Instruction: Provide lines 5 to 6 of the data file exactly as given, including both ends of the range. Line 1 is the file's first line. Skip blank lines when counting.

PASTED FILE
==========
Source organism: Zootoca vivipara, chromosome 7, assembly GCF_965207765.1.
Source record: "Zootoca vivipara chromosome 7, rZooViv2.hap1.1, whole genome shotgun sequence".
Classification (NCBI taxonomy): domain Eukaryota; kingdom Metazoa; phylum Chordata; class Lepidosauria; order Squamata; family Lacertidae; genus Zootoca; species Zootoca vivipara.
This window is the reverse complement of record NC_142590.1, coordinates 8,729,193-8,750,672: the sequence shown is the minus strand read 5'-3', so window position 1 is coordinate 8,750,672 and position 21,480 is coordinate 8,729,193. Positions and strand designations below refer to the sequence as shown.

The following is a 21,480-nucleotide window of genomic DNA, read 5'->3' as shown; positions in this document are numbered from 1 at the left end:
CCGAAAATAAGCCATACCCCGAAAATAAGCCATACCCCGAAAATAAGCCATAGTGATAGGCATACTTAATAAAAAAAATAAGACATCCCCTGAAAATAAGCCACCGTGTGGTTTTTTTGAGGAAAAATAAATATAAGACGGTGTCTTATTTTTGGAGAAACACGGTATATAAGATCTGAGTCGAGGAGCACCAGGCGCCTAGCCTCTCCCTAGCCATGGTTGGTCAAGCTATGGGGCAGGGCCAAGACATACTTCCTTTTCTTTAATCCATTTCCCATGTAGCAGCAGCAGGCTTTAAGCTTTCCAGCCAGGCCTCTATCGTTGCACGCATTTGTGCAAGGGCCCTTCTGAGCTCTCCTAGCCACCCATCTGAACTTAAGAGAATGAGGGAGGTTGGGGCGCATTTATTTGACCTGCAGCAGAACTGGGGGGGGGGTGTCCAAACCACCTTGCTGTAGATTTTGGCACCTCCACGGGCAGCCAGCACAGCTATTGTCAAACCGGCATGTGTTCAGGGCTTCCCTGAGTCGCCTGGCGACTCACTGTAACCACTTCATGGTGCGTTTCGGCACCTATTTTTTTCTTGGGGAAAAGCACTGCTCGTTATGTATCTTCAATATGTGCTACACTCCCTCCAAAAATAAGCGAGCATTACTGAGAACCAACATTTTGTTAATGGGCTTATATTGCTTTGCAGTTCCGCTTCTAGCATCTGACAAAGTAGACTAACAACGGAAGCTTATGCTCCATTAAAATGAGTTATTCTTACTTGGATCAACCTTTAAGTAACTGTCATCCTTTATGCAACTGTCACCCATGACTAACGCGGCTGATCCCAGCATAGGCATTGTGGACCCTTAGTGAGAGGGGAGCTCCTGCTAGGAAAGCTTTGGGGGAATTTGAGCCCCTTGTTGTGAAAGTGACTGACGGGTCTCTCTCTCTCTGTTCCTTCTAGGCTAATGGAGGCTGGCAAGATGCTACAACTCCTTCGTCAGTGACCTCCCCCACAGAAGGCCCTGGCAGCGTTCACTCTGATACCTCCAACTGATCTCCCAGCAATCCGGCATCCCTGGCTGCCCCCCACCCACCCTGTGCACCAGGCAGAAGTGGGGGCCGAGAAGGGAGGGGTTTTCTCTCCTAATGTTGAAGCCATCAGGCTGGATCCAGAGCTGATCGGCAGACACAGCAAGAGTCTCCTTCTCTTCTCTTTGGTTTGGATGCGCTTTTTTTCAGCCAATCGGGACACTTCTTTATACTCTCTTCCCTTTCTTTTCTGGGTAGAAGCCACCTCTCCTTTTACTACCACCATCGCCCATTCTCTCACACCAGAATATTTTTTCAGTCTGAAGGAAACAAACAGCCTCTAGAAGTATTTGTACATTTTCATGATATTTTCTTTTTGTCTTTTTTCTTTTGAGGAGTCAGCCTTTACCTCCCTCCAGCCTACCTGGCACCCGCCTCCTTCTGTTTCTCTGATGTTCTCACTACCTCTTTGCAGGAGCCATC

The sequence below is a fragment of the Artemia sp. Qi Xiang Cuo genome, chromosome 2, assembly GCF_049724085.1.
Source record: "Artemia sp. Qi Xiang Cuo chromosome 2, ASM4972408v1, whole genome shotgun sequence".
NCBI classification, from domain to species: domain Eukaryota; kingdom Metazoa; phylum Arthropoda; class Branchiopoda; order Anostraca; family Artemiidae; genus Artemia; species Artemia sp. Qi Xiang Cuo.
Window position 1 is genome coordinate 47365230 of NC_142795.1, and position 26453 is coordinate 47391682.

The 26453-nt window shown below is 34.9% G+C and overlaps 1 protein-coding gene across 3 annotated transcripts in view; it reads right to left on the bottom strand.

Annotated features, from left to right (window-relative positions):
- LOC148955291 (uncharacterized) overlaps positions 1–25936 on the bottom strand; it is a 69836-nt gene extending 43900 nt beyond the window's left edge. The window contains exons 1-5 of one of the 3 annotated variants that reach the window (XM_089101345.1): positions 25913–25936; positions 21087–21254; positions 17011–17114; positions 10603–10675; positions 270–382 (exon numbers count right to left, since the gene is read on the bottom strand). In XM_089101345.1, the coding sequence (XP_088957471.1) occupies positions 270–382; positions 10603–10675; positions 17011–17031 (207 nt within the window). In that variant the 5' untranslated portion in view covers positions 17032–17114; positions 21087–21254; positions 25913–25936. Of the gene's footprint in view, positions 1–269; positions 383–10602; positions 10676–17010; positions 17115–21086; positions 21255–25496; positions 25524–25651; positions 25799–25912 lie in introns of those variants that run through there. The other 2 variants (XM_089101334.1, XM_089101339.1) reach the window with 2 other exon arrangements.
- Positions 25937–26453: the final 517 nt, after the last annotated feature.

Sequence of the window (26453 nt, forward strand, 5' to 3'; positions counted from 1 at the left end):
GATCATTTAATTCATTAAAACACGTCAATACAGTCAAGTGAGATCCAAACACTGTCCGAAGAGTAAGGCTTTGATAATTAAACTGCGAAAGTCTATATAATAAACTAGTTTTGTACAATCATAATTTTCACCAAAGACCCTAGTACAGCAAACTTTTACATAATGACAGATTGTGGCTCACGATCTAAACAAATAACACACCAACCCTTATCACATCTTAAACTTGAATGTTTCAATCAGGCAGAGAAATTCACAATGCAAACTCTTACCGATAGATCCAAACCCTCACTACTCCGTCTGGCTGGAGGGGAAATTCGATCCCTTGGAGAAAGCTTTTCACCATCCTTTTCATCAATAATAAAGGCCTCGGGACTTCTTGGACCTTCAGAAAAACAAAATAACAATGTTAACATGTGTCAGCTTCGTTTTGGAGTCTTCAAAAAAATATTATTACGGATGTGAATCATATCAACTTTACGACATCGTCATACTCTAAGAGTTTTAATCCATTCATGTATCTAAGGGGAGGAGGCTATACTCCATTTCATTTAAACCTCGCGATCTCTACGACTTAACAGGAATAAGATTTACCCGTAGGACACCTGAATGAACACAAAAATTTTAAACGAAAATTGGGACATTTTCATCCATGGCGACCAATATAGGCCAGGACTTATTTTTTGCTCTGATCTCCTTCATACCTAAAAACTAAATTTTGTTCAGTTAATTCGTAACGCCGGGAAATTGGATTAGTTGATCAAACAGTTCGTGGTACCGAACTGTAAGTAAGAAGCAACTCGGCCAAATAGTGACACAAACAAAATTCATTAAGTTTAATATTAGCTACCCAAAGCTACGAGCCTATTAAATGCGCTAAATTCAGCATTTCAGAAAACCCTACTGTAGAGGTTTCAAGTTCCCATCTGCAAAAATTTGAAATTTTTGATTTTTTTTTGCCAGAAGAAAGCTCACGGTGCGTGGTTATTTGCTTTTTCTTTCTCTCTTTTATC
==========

The following is a 21,480-nucleotide window of genomic DNA, read 5'->3' as shown; positions in this document are numbered from 1 at the left end:
CCGAAAATAAGCCATACCCCGAAAATAAGCCATACCCCGAAAATAAGCCATAGTGATAGGCATACTTAATAAAAAAAATAAGACATCCCCTGAAAATAAGCCACCGTGTGGTTTTTTTGAGGAAAAATAAATATAAGACGGTGTCTTATTTTTGGAGAAACACGGTATATAAGATCTGAGTCGAGGAGCACCAGGCGCCTAGCCTCTCCCTAGCCATGGTTGGTCAAGCTATGGGGCAGGGCCAAGACATACTTCCTTTTCTTTAATCCATTTCCCATGTAGCAGCAGCAGGCTTTAAGCTTTCCAGCCAGGCCTCTATCGTTGCACGCATTTGTGCAAGGGCCCTTCTGAGCTCTCCTAGCCACCCATCTGAACTTAAGAGAATGAGGGAGGTTGGGGCGCATTTATTTGACCTGCAGCAGAACTGGGGGGGGGGTGTCCAAACCACCTTGCTGTAGATTTTGGCACCTCCACGGGCAGCCAGCACAGCTATTGTCAAACCGGCATGTGTTCAGGGCTTCCCTGAGTCGCCTGGCGACTCACTGTAACCACTTCATGGTGCGTTTCGGCACCTATTTTTTTCTTGGGGAAAAGCACTGCTCGTTATGTATCTTCAATATGTGCTACACTCCCTCCAAAAATAAGCGAGCATTACTGAGAACCAACATTTTGTTAATGGGCTTATATTGCTTTGCAGTTCCGCTTCTAGCATCTGACAAAGTAGACTAACAACGGAAGCTTATGCTCCATTAAAATGAGTTATTCTTACTTGGATCAACCTTTAAGTAACTGTCATCCTTTATGCAACTGTCACCCATGACTAACGCGGCTGATCCCAGCATAGGCATTGTGGACCCTTAGTGAGAGGGGAGCTCCTGCTAGGAAAGCTTTGGGGGAATTTGAGCCCCTTGTTGTGAAAGTGACTGACGGGTCTCTCTCTCTCTGTTCCTTCTAGGCTAATGGAGGCTGGCAAGATGCTACAACTCCTTCGTCAGTGACCTCCCCCACAGAAGGCCCTGGCAGCGTTCACTCTGATACCTCCAACTGATCTCCCAGCAATCCGGCATCCCTGGCTGCCCCCCACCCACCCTGTGCACCAGGCAGAAGTGGGGGCCGAGAAGGGAGGGGTTTTCTCTCCTAATGTTGAAGCCATCAGGCTGGATCCAGAGCTGATCGGCAGACACAGCAAGAGTCTCCTTCTCTTCTCTTTGGTTTGGATGCGCTTTTTTTCAGCCAATCGGGACACTTCTTTATACTCTCTTCCCTTTCTTTTCTGGGTAGAAGCCACCTCTCCTTTTACTACCACCATCGCCCATTCTCTCACACCAGAATATTTTTTCAGTCTGAAGGAAACAAACAGCCTCTAGAAGTATTTGTACATTTTCATGATATTTTCTTTTTGTCTTTTTTCTTTTGAGGAGTCAGCCTTTACCTCCCTCCAGCCTACCTGGCACCCGCCTCCTTCTGTTTCTCTGATGTTCTCACTACCTCTTTGCAGGAGCCATC